Gregory G. H. Rihn (milwaukeesfs) wrote,
Gregory G. H. Rihn

The 100 Year Old Man Who Climbed Out the Window and Disappeared.

On Saturday evening, June 27th, we went to the Downer Theatre to see the Swedish film, entitled “The 100 Year Old Man Who Climbed Out the Window and Disappeared.”

The long title is not the only quirky thing about this entertaining movie. It could be considered a combination of “Forrest Gump,” “Lock, Stock and Two Smoking Barrels,” and “Uncommon Valor” (the movie where I first encountered variations on ”There are very few personal problems that cannot be solved through a suitable application of high explosives.”).

The “Forrest Gump” part of the plot is shown as flashbacks, memories sparked by Allan Karlsson’s (Robert Gustafsson) hundredth birthday. He has lead an adventurous, and sometimes dangerous life, having met Francisco Franco, Robert Oppenheimer, Joseph Stalin, and Ronald Reagan.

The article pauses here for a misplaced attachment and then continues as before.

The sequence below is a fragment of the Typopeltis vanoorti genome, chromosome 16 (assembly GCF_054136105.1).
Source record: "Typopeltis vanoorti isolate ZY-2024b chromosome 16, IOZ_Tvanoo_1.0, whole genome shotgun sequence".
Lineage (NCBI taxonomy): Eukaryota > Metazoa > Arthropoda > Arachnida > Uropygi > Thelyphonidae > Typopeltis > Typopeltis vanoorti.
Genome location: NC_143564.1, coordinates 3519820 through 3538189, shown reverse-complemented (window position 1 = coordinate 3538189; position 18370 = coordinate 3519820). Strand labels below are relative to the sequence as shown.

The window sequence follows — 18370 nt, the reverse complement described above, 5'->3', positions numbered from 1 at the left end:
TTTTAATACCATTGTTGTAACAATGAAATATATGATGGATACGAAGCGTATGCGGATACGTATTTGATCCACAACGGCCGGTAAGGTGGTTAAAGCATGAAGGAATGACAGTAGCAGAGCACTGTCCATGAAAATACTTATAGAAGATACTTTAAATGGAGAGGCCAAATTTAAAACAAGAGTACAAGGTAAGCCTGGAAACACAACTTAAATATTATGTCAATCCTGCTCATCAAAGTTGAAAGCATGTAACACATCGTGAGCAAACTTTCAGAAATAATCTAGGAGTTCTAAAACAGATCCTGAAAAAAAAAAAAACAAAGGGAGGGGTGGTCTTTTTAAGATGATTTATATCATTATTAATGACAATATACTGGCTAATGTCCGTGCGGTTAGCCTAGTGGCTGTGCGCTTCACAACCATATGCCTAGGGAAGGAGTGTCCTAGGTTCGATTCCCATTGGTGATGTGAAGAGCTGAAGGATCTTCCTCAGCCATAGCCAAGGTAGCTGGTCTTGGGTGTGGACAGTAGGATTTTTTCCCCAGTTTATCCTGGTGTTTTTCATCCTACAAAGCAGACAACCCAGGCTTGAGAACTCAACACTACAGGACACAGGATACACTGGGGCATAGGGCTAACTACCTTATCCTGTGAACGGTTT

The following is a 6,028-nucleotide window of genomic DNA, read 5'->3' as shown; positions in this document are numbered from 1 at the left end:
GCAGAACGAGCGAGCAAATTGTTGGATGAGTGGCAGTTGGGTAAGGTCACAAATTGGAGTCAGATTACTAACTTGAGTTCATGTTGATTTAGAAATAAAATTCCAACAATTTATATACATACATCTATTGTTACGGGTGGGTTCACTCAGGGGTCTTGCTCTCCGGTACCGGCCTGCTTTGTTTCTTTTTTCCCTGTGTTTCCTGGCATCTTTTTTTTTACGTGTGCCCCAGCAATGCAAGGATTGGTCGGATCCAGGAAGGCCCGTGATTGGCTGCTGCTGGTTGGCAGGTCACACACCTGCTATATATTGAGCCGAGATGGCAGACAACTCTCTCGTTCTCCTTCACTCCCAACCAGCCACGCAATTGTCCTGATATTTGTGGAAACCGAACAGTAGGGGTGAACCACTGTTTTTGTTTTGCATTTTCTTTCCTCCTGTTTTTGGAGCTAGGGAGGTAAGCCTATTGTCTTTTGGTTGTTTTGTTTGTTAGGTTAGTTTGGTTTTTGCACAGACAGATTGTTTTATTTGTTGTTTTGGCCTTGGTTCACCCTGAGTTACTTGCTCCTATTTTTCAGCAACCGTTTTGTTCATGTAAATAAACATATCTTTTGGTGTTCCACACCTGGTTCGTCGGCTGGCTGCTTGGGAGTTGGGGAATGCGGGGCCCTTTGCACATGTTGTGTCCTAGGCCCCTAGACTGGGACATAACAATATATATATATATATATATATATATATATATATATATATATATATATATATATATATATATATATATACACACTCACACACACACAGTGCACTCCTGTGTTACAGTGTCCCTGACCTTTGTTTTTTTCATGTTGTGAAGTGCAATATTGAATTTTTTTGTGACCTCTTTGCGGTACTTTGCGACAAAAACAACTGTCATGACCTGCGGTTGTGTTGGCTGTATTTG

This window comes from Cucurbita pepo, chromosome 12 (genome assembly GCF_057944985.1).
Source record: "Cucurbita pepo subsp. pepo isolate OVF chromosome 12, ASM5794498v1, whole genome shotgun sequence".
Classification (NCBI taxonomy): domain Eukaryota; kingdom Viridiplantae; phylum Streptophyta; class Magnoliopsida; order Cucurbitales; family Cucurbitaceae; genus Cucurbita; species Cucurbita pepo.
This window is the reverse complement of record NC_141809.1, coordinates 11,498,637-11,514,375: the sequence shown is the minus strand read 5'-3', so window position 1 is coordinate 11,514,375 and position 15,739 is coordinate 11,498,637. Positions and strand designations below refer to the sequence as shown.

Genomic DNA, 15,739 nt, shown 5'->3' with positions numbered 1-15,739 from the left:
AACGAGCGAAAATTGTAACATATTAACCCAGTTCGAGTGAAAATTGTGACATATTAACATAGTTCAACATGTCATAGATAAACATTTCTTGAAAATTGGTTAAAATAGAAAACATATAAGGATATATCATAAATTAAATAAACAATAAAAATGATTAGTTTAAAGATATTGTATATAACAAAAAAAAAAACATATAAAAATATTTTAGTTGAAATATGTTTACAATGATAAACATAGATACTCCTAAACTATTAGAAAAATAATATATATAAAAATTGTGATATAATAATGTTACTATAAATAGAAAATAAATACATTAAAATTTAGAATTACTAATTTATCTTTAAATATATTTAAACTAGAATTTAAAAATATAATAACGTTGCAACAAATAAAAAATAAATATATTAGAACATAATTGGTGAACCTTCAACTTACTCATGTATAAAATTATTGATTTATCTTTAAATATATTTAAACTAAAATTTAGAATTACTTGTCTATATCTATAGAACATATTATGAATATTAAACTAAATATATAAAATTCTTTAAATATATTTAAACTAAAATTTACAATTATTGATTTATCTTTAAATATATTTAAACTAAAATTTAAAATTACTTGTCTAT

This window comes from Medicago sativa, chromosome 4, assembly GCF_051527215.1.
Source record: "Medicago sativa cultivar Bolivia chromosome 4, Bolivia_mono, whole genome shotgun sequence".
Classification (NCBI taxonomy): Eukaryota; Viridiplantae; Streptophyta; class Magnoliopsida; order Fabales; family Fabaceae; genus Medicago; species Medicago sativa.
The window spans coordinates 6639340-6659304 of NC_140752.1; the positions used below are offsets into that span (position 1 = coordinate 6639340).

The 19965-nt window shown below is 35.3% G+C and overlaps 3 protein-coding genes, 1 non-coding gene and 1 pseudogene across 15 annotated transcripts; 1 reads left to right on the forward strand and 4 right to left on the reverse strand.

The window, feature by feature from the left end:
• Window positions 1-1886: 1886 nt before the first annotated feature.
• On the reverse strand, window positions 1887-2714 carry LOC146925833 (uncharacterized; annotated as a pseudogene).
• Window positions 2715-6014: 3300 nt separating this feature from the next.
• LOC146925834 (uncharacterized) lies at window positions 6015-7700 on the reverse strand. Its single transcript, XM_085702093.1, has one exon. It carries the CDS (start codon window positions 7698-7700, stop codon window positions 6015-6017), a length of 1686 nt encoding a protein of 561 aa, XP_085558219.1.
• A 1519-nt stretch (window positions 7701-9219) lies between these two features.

Escaping from the dull nursing home he has been placed in, Allan ends up in possession of a suitcase stuffed with money, the property of a crime lord (Alan Ford), which starts the present-day plot, a comedy of errors as the criminals attempt to find and reclaim the loot.

And, as for “Uncommon Valor,” well, it seems that Allan has a particular fetish for blowing things up, which landed him in a mental hospital as a child, made him a valuable member of the Spanish Communist armed forces, and results in his being put in the nursing home in his old age.

That the plot, quite plausibly, eventually includes a stolen circus elephant, just adds to the fun.

Highly recommended for fans of foreign cinema, independent cinema, and the just plain odd.

English voiceover, Swedish dialog, subtitles.

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Tags: movies
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